Mississippi Gov. Phil Bryant gave lawmakers a last-minute prodding on Thursday to enact a lottery bill, which he said will generate the state multi-millions in revenue annually.
The Ledger-Enquirer reported that the pro-lottery governor made a last ditch attempt to convince members of the House and the Senate to enact a lottery as tax collections continue to fall short of expectations.
Earlier this week, the cash-strapped state made its third round of spending cuts since the budget year started July 1.
“When you’re looking at some of the challenges that we’re having and you see a revenue bill that would generate somewhere between 50 and 60 million dollars — just an estimate — I think that’s something that needs to be taken seriously by the members of both the House and the Senate,” Bryant said, according to the news website.
The Mississippi governor has been very vocal in supporting a lottery in his jurisdiction. Bryant even supported Mississippi residents driving to Arkansas to buy lottery tickets in his one of his speeches in January.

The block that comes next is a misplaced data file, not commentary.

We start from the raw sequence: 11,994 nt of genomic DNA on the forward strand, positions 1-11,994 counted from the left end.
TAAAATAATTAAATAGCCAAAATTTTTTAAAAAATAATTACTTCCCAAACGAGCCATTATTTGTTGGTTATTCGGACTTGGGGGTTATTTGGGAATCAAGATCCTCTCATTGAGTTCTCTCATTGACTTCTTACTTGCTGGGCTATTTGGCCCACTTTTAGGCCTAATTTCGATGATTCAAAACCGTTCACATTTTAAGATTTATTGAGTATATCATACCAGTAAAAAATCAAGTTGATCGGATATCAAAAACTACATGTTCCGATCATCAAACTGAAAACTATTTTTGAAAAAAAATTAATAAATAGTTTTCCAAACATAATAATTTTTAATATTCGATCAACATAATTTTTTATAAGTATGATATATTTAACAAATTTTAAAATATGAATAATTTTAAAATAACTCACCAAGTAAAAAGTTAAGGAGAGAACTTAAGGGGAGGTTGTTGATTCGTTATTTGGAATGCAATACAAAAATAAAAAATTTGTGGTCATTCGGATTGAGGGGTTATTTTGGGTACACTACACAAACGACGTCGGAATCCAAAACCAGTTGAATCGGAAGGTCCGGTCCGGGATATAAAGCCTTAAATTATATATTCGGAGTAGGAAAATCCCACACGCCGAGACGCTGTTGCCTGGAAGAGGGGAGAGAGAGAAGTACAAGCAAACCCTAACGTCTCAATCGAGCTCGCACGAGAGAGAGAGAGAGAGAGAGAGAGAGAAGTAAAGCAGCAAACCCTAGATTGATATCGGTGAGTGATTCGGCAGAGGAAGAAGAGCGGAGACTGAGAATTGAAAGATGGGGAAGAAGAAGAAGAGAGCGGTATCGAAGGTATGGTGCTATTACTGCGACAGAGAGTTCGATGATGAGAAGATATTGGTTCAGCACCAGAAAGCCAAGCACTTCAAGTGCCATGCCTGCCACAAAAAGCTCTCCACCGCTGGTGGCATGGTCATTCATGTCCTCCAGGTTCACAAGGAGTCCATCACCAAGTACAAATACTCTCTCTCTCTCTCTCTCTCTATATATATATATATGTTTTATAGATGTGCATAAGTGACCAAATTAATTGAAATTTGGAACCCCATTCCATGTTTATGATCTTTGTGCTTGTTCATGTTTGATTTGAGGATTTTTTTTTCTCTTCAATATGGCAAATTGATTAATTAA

Mississippi’s lottery proposals died in the House earlier this month but could be revived in the Senate in the next few weeks. The three-month legislative session is about to start and is scheduled to end April 2.
“When I was lieutenant governor and president of the Senate, if I had a majority of my members who wanted to vote, I thought it was incumbent upon me to let them have that opportunity to exercise that right,” said Bryant, who served one term as lieutenant governor before starting his current job in 2014. “It may not be just popular with some members, but I think the majority wants to have an opportunity to vote on a state lottery, and we’d certainly look at that with great interest.”